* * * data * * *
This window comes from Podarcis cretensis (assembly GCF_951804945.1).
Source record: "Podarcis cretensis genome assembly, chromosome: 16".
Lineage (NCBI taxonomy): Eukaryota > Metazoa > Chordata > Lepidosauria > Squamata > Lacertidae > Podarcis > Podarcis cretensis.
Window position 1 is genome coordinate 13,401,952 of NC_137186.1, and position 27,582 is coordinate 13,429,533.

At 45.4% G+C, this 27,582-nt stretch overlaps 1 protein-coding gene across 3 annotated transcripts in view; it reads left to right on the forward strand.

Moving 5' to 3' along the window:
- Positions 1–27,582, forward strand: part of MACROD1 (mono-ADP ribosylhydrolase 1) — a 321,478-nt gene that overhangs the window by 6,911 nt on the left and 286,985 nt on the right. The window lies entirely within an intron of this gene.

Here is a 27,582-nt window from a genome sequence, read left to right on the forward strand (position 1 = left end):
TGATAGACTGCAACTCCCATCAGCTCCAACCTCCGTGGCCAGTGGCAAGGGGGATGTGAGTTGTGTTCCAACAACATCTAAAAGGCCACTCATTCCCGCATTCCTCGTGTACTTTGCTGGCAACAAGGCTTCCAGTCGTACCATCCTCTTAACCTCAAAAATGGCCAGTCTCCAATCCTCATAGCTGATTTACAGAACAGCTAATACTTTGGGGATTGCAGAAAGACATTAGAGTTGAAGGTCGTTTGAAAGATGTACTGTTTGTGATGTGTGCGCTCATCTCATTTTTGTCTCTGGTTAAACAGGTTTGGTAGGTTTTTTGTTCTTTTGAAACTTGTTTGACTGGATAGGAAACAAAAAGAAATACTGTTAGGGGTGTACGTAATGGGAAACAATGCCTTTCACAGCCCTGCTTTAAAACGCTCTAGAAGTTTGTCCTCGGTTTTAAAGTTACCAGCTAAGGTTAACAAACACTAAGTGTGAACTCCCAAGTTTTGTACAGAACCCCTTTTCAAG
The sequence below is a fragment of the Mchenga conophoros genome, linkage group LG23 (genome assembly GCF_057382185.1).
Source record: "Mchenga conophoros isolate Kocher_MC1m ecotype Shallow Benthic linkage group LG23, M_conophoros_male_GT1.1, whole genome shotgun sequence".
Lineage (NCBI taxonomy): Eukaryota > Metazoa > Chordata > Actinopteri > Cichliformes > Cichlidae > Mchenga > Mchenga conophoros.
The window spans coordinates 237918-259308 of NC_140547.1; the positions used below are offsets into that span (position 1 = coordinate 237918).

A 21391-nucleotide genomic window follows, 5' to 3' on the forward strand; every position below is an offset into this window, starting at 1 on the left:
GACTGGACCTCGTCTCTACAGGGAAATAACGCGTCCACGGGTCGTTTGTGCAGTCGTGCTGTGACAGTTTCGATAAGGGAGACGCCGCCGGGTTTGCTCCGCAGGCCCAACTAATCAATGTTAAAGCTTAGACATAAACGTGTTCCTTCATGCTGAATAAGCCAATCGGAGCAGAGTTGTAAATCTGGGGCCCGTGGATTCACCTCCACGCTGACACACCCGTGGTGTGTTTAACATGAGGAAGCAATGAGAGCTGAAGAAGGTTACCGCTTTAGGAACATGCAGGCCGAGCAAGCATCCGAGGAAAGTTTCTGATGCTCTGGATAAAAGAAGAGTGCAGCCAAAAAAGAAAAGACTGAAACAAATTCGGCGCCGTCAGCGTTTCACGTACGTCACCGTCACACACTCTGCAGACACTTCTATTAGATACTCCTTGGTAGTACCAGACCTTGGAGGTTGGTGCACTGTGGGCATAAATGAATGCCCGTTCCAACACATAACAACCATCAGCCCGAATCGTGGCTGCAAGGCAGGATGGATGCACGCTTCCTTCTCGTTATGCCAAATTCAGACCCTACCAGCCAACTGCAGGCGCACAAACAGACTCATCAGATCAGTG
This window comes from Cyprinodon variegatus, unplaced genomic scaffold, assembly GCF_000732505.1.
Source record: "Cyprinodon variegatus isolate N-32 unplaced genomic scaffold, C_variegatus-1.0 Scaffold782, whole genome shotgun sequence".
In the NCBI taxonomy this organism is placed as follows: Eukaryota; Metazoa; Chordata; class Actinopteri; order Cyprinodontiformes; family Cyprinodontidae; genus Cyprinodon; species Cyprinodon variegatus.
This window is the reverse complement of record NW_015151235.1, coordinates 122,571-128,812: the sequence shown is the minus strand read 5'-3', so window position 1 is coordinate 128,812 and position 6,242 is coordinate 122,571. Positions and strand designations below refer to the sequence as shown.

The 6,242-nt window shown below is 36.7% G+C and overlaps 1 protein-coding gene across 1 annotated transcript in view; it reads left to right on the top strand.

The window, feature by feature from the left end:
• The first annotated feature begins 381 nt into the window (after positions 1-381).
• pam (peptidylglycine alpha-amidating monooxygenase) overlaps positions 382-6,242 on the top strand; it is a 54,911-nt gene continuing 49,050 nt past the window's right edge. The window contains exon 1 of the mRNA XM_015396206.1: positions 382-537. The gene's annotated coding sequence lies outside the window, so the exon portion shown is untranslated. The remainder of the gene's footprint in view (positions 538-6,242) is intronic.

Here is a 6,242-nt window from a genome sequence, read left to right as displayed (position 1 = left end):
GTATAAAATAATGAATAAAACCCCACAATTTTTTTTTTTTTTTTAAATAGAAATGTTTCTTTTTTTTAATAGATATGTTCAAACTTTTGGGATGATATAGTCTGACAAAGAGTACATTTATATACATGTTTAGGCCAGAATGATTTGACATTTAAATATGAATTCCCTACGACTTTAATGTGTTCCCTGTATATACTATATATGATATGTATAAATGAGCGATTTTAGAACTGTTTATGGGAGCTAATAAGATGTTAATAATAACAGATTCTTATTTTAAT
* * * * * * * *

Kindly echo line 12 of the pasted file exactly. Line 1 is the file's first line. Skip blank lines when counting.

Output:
Lineage (NCBI taxonomy): Eukaryota > Metazoa > Chordata > Actinopteri > Cichliformes > Cichlidae > Mchenga > Mchenga conophoros.